Hello and a happy new year to you. Let me thank you for following us last year and we do hope we can live up to your expectations in 2016. I would like to start by making some tech predictions for 2016 on a world scale and then in Africa.
First I expect this to be the year when Artificial intelligence and Virtual Reality will take a front seat not just in debate but in reality. Just today, Mr Zuckerberg; Facebook’s CEO said he wanted to see artificial intelligence become a personal reality even as he said he was a fan of what was being done at Amazon using on their Echo platform. The statement reads;
Every year, I take on a personal challenge to learn new things and grow outside my work at Facebook. My challenges in recent years have been to read two books every month, learn Mandarin and meet a new person every day.
My personal challenge for 2016 is to build a simple AI to run my home and help me with my work. You can think of it kind of like Jarvis in Iron Man.
I’m going to start by exploring what technology is already out there. Then I’ll start teaching it to understand my voice to control everything in our home — music, lights, temperature and so on. I’ll teach it to let friends in by looking at their faces when they ring the doorbell. I’ll teach it to let me know if anything is going on in Max’s room that I need to check on when I’m not with her. On the work side, it’ll help me visualize data in VR to help me build better services and lead my organizations more effectively.
Every challenge has a theme, and this year’s theme is invention.
At Facebook I spend a lot of time working with engineers to build new things. Some of the most rewarding work involves getting deep into the details of technical projects. I do this with Internet.org when we discuss the physics of building solar-powered planes and satellites to beam down internet access. I do this with Oculus when we get into the details of the controllers or the software we’re designing. I do this with Messenger when we discuss our AI to answer any question you have. But it’s a different kind of rewarding to build things yourself, so this year my personal challenge is to do that.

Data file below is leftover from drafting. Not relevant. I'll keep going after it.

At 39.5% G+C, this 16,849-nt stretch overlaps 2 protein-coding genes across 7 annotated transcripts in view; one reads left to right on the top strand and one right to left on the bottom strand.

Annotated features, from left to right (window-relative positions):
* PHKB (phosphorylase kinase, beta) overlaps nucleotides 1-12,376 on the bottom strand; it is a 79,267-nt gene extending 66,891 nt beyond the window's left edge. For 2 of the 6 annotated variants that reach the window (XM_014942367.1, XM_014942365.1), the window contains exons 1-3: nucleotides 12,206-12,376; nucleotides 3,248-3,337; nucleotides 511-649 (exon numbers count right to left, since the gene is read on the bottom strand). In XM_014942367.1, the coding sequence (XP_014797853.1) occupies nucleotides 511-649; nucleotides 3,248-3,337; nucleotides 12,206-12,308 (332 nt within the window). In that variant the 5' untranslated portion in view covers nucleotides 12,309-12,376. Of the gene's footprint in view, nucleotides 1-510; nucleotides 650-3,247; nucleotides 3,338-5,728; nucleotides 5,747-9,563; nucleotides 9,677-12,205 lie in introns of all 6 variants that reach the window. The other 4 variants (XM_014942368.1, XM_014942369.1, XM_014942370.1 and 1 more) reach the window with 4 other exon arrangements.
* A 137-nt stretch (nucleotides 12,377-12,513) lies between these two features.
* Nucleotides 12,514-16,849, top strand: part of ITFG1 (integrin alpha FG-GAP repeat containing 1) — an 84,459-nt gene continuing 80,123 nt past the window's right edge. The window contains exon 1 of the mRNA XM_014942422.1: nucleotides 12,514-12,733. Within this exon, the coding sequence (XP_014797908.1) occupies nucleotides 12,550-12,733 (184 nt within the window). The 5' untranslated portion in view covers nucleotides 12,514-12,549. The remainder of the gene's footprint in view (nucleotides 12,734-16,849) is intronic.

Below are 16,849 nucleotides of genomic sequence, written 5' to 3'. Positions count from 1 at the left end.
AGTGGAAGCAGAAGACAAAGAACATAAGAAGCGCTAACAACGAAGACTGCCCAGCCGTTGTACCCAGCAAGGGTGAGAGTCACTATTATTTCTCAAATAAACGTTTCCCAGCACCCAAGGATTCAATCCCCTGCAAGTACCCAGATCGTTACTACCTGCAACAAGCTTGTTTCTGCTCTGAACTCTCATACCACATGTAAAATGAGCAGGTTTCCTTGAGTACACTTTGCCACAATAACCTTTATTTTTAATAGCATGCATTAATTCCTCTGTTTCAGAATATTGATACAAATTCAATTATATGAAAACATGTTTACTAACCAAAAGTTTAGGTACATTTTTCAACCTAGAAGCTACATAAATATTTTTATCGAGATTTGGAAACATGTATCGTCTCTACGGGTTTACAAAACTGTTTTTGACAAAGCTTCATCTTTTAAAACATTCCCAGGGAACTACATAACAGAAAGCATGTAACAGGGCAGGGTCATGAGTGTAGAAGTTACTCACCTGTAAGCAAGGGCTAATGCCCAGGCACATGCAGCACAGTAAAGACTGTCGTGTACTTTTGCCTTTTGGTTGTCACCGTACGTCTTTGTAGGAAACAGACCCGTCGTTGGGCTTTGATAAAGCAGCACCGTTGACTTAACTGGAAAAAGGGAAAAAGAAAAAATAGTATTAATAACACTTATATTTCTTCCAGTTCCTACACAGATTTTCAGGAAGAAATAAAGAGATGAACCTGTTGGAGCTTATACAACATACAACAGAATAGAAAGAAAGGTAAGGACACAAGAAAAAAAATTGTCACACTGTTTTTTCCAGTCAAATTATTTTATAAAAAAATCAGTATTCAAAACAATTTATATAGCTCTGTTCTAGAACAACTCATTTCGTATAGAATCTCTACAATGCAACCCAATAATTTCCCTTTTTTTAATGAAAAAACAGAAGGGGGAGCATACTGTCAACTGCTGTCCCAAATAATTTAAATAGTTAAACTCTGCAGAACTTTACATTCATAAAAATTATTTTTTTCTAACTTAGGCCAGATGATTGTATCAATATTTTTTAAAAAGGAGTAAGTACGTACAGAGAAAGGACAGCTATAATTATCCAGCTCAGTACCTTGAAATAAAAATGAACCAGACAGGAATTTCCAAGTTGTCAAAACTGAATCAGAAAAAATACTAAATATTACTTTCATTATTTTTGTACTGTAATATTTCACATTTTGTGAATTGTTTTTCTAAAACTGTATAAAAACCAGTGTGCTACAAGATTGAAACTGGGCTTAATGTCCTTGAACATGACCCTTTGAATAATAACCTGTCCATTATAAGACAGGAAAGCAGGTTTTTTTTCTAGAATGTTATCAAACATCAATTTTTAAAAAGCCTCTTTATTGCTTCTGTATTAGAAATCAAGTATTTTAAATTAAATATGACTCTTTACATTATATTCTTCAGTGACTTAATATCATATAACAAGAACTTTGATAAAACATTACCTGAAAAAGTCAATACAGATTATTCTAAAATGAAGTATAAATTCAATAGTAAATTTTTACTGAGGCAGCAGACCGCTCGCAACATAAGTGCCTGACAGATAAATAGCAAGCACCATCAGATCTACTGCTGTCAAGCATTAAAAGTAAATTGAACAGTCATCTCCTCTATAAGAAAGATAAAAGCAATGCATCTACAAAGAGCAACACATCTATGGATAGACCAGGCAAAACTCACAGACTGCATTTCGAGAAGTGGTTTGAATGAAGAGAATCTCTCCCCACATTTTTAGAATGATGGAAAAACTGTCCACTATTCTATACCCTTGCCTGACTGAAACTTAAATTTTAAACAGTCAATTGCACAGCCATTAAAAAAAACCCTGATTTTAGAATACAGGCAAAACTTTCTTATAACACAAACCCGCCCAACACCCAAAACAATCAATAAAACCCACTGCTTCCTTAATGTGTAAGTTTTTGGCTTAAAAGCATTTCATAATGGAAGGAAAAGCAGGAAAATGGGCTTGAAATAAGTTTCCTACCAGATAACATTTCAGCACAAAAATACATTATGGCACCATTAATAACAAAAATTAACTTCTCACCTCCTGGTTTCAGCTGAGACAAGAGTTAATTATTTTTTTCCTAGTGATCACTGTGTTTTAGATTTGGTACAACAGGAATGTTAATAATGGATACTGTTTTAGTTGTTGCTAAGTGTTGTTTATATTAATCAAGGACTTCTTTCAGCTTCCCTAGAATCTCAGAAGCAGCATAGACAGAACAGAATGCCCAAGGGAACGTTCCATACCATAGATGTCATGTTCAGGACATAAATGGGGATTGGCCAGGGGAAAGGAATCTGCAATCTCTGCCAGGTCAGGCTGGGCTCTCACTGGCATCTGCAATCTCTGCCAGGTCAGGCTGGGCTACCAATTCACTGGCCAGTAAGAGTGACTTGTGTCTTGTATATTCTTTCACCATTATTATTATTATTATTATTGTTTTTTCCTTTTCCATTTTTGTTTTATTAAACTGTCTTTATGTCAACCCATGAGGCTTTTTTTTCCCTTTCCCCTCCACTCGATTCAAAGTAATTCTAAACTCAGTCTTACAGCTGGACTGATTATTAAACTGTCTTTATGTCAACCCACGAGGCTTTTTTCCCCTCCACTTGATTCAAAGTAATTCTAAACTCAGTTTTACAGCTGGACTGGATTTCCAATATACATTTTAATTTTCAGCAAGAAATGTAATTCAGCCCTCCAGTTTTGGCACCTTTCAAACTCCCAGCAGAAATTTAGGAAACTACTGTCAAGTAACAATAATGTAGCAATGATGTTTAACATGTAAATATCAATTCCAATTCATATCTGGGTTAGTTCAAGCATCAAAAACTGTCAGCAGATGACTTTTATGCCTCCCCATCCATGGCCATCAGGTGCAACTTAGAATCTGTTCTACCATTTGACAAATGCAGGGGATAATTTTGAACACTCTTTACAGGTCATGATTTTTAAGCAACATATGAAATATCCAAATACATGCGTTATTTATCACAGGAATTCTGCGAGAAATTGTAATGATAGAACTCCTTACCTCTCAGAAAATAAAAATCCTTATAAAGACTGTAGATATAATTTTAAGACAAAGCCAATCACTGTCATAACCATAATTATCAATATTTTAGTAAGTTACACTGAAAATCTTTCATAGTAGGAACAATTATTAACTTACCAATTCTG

This should be a fun intellectual challenge to code this for myself. I’m looking forward to sharing what I learn over the course of the year.
Facebook already owns Oculus Rift which is a Virtual Reality company based in the United States who have also promised to bring their technology to everyone even as they explore ways integrate this into the Facebook community.
Wearables: last year was when several wearables gained real attention. From wristwatches to clothing, Wearable technology is gaining attention like no other time. This market is projected to be worth $31.27b/6.2tr Naira/3.1tr KES by 2020 and with recent partnerships between the tech and fashion worlds, you can expect the interest in this to keep growing. Expect Asia based firms like Samsung, LG and Huawei to increase their market shares in this sub-sector which will see them compete with firms like Apple and Fitbit.
More intelligent tools in combating diseases: with tools like IBM’s Watson, you can expect a more streamlined approach to early detection and possibly cure to diseases like cancer. According to Jasmin Fisher who is a Senior Researcher at Microsoft, “in 2016 there will be the usage of innovative interdisciplinary technologies designed to extend and improve the lives of patients with complicated diseases…..Cloud platform technologies will start realising their true potential to transform and empower patients’ lives”. So this could be something to look out for this year. For more predictions from Microsoft researchers, please click here.
Security: More people will come to embrace the “No-Password” era as is currently being promoted by companies like Google and Yahoo. You can also expect advanced encryption and de-encryption algorithms from both public and private institutions. Even Apple says it cannot decrypt encrypted data on its newer devices and this is all to avoid government agencies having backdoor into devices which has been a subject for debates world over where we as a people now seek a balance between security and privacy.
Coming home to Africa, I expect that we will build on the achievements of the past year. For example, more countries now seek to localise data by building data centres to cater for local demand for storage. Incubation centres across the continent are acting as a springboard for new local technologies and we have seen an increase in the appreciation levels of local technology. Nigeria and South Africa are two countries where you can expect much of the new innovations but you can be on the lookout for countries like Kenya, Rwanda, Ghana, Egypt among others. Kenya is currently rated number four in technology in Africa just after South Africa, Egypt and Nigeria respectively.